Samuel Johnson

(1709 - 1784 / Lichfield / England)

Samuel Johnson Quotes

  • ''Now ... that you are going to marry, do not expect more from life, than life will afford."''
    Samuel Johnson (1704-1784), British author, lexicographer. (Originally published 1791). Boswell's Life of Johnson, Nov. 10, 1769, p. 430, Oxford University Press (1980). Said to Boswell.
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  • ''Sir John, Sir, is a very unclubbable man.''
    Samuel Johnson (1709-1784), British author, lexicographer. Quoted in James Boswell, Life of Dr. Johnson, entry, spring 1764 (1791). Referring to eminent musicologist Sir John Hawkins. He was Johnson's literary executor and published an inaccurate Life (1787-1789) and an edition of Johnson's works.
  • ''Almost all absurdity of conduct arises from the imitation of those whom we cannot resemble.''
    Samuel Johnson (1709-1784), British author, lexicographer. repr. in Works of Samuel Johnson, vol. 4, eds. W.J. Bate and Albrecht B. Strauss (1969). Rambler (London, July 2, 1751), no. 135.
  • ''I deny the lawfulness of telling a lie to a sick man for fear of alarming him. You have no business with consequences; you are to tell the truth.''
    Samuel Johnson (1709-1784), British author, lexicographer. (Originally published 1791). Boswell's Life of Johnson, June 13, 1784, pp. 1301-02, Oxford University Press (1980).
  • ''No man but a blockhead ever wrote, except for money.''
    Samuel Johnson (1709-1784), British author, lexicographer. Quoted in James Boswell, Life of Dr. Johnson, entry, April 5, 1776 (1791).
  • ''I gleaned jests at home from obsolete farces.''
    Samuel Johnson (1709-1784), British author, lexicographer. Rambler (London, July 23, 1751), no. 141.
  • ''In lapidary inscriptions a man is not upon oath.''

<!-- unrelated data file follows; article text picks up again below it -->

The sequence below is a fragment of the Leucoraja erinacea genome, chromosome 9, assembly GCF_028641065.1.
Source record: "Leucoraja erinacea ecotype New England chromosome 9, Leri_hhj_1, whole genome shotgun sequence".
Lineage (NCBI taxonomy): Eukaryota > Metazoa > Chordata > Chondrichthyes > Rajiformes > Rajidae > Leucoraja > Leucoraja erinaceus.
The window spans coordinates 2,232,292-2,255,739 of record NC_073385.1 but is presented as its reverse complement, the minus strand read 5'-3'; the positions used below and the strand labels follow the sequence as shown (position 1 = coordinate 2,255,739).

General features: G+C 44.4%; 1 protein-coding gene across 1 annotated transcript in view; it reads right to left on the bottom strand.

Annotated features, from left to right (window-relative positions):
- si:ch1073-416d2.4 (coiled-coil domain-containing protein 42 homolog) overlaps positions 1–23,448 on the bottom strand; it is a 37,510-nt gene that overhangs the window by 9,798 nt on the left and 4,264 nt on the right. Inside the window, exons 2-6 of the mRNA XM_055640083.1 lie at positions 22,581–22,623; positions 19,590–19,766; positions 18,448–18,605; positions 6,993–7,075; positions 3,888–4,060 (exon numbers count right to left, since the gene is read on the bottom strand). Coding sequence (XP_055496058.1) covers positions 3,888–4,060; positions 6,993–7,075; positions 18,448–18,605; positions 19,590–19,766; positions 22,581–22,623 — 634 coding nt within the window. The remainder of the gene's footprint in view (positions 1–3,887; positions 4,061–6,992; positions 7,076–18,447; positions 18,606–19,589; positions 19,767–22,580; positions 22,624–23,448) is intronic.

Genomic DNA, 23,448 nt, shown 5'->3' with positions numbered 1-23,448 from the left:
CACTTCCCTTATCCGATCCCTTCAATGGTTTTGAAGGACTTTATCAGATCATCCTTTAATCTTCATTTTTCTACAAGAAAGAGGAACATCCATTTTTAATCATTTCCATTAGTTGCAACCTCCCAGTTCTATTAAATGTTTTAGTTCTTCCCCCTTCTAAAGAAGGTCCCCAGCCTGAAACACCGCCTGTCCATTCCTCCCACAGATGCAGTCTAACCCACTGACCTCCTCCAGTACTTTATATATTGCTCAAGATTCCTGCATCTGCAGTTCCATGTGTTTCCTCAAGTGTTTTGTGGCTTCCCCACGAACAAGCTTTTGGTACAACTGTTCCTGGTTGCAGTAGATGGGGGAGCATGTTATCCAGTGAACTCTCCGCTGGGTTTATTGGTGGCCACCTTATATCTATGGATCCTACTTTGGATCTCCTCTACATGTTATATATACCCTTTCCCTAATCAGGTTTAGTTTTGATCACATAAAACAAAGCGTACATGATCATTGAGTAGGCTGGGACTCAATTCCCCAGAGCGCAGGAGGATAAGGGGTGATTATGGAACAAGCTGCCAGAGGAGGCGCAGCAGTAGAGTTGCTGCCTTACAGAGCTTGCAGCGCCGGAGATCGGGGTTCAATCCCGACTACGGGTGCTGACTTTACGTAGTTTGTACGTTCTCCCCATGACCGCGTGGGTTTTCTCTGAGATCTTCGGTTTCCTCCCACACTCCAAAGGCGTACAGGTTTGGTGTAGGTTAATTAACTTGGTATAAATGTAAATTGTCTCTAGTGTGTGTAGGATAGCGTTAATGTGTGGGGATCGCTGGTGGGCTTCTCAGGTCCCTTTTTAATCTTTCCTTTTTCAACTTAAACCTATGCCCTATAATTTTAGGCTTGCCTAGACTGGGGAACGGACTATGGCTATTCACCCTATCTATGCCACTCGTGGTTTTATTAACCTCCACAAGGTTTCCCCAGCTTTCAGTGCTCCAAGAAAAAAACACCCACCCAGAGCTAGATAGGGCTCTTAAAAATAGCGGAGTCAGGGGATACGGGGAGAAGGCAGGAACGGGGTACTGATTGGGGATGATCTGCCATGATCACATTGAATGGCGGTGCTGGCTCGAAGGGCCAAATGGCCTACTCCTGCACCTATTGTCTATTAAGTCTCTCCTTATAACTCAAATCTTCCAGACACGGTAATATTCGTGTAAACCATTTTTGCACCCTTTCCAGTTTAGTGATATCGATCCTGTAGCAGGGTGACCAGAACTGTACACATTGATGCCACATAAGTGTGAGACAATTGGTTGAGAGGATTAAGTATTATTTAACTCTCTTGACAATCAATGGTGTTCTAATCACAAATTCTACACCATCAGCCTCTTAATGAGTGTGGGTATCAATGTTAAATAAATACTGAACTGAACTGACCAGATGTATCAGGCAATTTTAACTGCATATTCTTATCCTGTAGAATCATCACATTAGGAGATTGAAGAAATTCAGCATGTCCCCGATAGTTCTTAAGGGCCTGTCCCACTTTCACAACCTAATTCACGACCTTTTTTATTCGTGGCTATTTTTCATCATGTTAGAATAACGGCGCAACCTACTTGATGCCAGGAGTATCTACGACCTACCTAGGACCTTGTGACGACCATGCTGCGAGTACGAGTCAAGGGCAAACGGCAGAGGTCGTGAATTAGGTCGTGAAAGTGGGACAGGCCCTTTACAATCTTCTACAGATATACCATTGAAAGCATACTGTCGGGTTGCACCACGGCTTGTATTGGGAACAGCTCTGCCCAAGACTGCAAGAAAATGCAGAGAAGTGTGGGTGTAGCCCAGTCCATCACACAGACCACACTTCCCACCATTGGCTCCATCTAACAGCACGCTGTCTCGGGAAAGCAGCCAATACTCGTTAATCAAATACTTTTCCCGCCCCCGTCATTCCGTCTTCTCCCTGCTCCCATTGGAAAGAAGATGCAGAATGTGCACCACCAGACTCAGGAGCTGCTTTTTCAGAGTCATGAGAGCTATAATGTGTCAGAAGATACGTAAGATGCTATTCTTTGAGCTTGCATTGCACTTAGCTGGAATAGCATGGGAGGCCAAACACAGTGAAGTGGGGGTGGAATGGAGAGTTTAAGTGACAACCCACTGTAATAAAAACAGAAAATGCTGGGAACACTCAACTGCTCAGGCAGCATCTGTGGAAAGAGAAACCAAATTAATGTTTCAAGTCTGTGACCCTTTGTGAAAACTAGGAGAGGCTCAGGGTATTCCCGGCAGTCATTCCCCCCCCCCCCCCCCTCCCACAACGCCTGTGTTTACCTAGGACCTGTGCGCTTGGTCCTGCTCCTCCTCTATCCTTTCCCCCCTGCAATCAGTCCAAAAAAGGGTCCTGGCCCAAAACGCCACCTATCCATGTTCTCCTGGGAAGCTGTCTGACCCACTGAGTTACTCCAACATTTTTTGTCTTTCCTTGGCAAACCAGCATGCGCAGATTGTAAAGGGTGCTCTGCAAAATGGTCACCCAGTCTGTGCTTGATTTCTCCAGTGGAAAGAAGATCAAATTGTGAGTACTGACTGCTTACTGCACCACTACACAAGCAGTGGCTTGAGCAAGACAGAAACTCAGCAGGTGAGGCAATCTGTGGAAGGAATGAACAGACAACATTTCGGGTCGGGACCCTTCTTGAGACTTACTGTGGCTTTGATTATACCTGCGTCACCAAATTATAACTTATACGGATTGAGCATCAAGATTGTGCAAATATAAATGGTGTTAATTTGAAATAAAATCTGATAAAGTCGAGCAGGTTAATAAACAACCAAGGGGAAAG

Samuel Johnson (1709-1784), British author, lexicographer. Quoted in James Boswell, Life of Dr. Johnson, entry, 1775 (1791).

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Best Poem of Samuel Johnson

On The Death Of Mr. Robert Levet, A Practiser In Physic

CONDEMN'D to Hope's delusive mine,
As on we toil from day to day,
By sudden blasts or slow decline
Our social comforts drop away.

Well tried through many a varying year,
See Levet to the grave descend,
Officious, innocent, sincere,
Of every friendless name the friend.

Yet still he fills affection's eye,
Obscurely wise and coarsely kind;
Nor, letter'd Arrogance, deny
Thy praise to merit unrefined.

When fainting nature call'd for aid,
And hov'ring death prepared the blow,
His vig'rous remedy display'd
The power of art without the ...

Read the full of On The Death Of Mr. Robert Levet, A Practiser In Physic

Autumn

Alas! with swift and silent pace,
Impatient time rolls on the year;
The Seasons change, and Nature's face
Now sweetly smiles, now frowns severe.

'Twas Spring, 'twas Summer, all was gay,
Now Autumn bends a cloudy brow;
The flowers of Spring are swept away,
And Summer fruits desert the bough.

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